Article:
Ex-Chicago Official Gets 10 Years In Red-Light Camera Case
Updated 5:12 P.M.
A former Chicago transportation official was sentenced Monday to 10 years in prison for taking bribes to steer $100 million in red-light camera contracts to a company in Phoenix.
U.S. District Judge Virginia Kendall sentenced John Bills, 55, in Chicago moments after he apologized for his actions. Federal prosecutors had asked the judge for at least a 10-year prison sentence.
The former second-in-command at Chicago's Department of Transportation was convicted in January of bribery, conspiracy and extortion.
Bills was accused of accepting envelopes stuffed with cash, along with gifts — including condos in two states and a Mercedes — to help Redflex Traffic Systems obtain contracts in a decade-long scheme. Prosecutors said the cash and gifts were worth a total of up to $2 million.
Bills' attorney, Nishay Sanan, had asked for a more lenient sentence of three to four years in prison.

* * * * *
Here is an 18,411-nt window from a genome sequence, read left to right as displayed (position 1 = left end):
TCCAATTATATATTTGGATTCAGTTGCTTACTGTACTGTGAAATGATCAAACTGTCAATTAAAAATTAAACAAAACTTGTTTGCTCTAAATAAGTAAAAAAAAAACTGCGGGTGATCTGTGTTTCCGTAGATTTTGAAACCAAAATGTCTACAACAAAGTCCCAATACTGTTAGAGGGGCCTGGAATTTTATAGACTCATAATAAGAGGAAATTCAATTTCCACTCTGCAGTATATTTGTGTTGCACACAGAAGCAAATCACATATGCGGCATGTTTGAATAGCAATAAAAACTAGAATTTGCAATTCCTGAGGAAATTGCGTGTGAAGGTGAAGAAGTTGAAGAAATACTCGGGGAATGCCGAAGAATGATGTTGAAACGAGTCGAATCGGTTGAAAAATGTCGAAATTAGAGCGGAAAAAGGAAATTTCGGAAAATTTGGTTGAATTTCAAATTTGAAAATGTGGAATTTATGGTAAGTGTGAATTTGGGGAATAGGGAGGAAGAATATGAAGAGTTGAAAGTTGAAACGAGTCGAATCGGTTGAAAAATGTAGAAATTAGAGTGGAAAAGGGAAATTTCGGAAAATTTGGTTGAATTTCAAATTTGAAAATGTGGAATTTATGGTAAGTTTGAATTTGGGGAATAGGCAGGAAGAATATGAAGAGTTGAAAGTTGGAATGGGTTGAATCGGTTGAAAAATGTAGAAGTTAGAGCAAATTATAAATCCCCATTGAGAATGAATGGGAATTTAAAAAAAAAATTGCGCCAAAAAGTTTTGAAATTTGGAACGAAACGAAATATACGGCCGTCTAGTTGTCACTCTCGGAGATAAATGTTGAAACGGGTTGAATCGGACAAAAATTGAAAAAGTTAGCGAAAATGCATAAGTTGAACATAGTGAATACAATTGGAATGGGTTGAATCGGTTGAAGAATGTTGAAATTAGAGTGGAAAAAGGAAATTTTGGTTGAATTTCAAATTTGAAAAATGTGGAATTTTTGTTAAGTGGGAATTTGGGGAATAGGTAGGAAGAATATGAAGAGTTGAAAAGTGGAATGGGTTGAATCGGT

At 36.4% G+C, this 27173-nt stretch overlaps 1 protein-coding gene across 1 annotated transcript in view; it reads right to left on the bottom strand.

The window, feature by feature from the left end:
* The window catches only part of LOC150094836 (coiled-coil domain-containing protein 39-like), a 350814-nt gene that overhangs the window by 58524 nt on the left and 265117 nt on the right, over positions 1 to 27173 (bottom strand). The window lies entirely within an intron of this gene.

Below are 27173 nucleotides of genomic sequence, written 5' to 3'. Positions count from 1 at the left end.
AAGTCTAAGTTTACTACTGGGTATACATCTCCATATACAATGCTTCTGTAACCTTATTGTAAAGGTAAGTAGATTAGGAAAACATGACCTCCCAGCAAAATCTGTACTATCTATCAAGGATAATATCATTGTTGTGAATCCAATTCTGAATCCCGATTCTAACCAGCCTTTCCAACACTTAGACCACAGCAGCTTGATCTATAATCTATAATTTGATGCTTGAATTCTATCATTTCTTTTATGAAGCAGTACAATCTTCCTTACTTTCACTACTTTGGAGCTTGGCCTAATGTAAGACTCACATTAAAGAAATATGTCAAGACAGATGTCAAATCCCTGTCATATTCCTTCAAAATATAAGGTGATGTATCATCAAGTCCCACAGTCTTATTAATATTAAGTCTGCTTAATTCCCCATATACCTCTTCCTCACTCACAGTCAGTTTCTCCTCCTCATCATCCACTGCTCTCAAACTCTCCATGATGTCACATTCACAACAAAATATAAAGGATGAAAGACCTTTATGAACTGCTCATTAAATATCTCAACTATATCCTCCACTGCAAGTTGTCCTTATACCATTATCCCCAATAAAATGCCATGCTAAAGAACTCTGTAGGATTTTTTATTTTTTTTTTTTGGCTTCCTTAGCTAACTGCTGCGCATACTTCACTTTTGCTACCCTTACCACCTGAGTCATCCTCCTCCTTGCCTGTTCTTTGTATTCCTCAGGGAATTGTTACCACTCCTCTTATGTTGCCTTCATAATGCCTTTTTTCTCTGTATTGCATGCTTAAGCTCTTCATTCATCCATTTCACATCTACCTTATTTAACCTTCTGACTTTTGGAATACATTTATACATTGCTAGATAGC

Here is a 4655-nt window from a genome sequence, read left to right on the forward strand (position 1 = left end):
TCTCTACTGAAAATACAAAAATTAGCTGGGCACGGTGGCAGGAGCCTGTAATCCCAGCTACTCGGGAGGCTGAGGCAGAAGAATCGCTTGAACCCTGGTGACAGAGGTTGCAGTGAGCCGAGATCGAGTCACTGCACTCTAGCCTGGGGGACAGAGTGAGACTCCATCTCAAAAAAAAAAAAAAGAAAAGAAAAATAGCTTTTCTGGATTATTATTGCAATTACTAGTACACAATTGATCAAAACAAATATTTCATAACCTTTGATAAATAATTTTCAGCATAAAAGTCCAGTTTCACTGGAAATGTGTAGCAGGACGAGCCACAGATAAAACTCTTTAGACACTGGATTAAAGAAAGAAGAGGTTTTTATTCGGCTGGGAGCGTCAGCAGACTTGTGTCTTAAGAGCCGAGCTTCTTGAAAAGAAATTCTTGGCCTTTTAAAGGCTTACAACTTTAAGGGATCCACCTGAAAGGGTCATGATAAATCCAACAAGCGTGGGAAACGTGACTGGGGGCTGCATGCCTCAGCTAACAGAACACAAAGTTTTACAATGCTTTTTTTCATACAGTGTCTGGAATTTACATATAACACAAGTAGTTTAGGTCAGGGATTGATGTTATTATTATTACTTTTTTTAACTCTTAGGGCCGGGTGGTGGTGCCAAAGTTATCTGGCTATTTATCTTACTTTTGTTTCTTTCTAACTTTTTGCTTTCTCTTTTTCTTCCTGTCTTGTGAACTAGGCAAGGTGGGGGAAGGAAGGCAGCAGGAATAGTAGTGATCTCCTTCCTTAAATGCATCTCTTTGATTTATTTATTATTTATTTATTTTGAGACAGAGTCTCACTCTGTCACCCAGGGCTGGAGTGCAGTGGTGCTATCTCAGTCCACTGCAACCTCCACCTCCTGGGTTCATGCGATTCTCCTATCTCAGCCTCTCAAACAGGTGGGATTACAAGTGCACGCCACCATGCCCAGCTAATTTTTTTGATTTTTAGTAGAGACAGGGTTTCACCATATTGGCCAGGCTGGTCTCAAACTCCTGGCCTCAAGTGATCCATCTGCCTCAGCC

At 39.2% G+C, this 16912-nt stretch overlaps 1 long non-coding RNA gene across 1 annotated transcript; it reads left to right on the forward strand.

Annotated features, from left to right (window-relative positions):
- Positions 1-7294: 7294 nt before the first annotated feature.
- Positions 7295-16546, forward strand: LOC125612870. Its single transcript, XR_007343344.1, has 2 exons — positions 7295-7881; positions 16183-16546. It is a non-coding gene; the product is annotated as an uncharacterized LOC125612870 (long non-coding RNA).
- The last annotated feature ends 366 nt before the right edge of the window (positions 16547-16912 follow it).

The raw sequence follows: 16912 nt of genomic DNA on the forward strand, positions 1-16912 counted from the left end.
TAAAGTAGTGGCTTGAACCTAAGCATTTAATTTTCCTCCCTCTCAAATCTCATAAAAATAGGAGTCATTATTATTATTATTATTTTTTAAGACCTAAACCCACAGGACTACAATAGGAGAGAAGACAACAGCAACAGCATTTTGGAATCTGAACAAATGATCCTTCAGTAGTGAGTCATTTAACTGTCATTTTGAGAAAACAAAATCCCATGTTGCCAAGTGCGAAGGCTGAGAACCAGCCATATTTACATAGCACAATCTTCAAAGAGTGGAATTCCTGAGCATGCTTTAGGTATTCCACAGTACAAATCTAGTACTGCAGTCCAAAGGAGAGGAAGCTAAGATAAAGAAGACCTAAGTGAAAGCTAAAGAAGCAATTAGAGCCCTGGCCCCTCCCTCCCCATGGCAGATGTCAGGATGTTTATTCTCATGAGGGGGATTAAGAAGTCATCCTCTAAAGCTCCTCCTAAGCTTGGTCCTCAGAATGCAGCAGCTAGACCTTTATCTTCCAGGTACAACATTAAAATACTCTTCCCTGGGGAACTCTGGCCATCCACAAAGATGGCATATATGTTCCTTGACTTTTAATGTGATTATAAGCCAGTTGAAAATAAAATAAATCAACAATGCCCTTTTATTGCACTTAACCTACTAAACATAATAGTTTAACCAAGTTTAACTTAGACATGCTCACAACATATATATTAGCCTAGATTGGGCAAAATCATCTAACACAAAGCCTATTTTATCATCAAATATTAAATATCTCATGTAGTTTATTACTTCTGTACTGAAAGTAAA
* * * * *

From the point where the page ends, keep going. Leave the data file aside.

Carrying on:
"Mr. Bills is not ex-Gov. Blagojevich," Sanan told the judge, referring to former Illinois Gov. Rod Blagojevich, who is serving a 14-year prison term. "He's not selling Senate seats."
During the trial, a Redflex consultant, who pleaded guilty to his role in the scheme, testified that he passed envelopes stuffed with thousands of dollars in cash at a time to Bills at a restaurant.
"This was a decade-long scheme to lie, cheat and steal at the expense of taxpayers," said U.S. Attorney Zachary Fardon, who represented the government at the hearing.
Chicago Mayor Rahm Emanuel canceled Redflex's contract in 2013 following the Chicago Tribune's reports about the bribery scheme. Bills retired from his job as Chicago's managing deputy commissioner of transportation in 2011. He was charged in 2014.
David Kidwell, the Chicago Tribune reporter who broke the story of corruption and kickbacks in 2012, told WBEZ’s Melba Lara that many of the problems with the city’s red light camera program “have been ignored by the Emanuel administration.”
He said a study conducted by Texas A&M University and the Chicago Tribune showed that “40 percent of cameras that Bills took bribes to install are making streets more dangerous.”
“They increase rear enders and they don’t decrease the more dangerous T-bone crashes,” he explained.
He added that most of those cameras are still in use, helping the city collect almost $600 million in revenue.
“I don’t see that changing anytime soon,” Kidwell said.